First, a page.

The licensing scheme applies to anybody operating short-term lets in Scotland. All 32 local councils have a scheme. Regulations apply to all short-term let accommodation, unless specifically excluded.

If you are unsure whether you need a licence or not, you may wish to consider seeking independent legal advice.

 

Do you have a House of Multiple Occupations (HMO) licence?

If you offer short-term lets within your HMO, you will also need a short-term let licence in addition to your HMO licence. Unless you operate a short-term let for less than six weeks. In that case, you might be able to apply for a temporary exemption if your council offers this.

3. What do you need to do?

Local councils have information and application forms on their websites.

Getting your application right first time will help councils in processing it and it may also help you to get a decision more quickly. The timescales for determination are dependent on various factors including licensing council workloads.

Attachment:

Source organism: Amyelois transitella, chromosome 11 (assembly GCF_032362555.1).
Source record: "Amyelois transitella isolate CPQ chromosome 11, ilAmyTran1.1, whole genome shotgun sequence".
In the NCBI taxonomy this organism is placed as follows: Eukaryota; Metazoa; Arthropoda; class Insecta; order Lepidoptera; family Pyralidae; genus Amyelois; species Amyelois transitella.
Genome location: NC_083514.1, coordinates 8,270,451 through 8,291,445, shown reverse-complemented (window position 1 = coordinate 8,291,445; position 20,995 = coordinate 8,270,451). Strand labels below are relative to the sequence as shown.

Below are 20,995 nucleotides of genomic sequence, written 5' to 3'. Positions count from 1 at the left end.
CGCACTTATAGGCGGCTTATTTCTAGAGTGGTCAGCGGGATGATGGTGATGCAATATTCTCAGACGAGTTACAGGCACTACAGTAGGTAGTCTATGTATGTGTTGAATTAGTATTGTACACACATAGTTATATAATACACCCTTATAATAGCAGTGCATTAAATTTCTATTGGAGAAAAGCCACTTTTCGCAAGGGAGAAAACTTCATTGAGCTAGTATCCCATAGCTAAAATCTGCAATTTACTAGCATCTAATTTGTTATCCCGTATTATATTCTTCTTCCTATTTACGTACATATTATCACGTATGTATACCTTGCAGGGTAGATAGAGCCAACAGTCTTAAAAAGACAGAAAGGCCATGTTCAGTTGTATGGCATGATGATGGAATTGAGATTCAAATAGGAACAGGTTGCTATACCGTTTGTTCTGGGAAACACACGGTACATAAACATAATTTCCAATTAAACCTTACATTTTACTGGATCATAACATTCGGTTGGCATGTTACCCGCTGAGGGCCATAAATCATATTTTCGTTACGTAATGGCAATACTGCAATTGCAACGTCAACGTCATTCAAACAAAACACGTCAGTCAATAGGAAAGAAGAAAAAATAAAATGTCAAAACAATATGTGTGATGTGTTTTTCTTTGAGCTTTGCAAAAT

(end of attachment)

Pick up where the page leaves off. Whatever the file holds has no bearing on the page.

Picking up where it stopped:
Your licensing council will set out the detail and format of any documentation that you need for your application on their website. Local councils will charge a fee for making a licence application. Fees differ across local councils and for different types of licence, e.g. home sharing, home letting and secondary letting. If you need to apply for planning permission, there will also be a fee for making a planning application.

There are mandatory conditions that every short-term let in Scotland will need to follow. These relate to the safety of the activity. Licensing councils can also set extra conditions according to local needs and circumstances.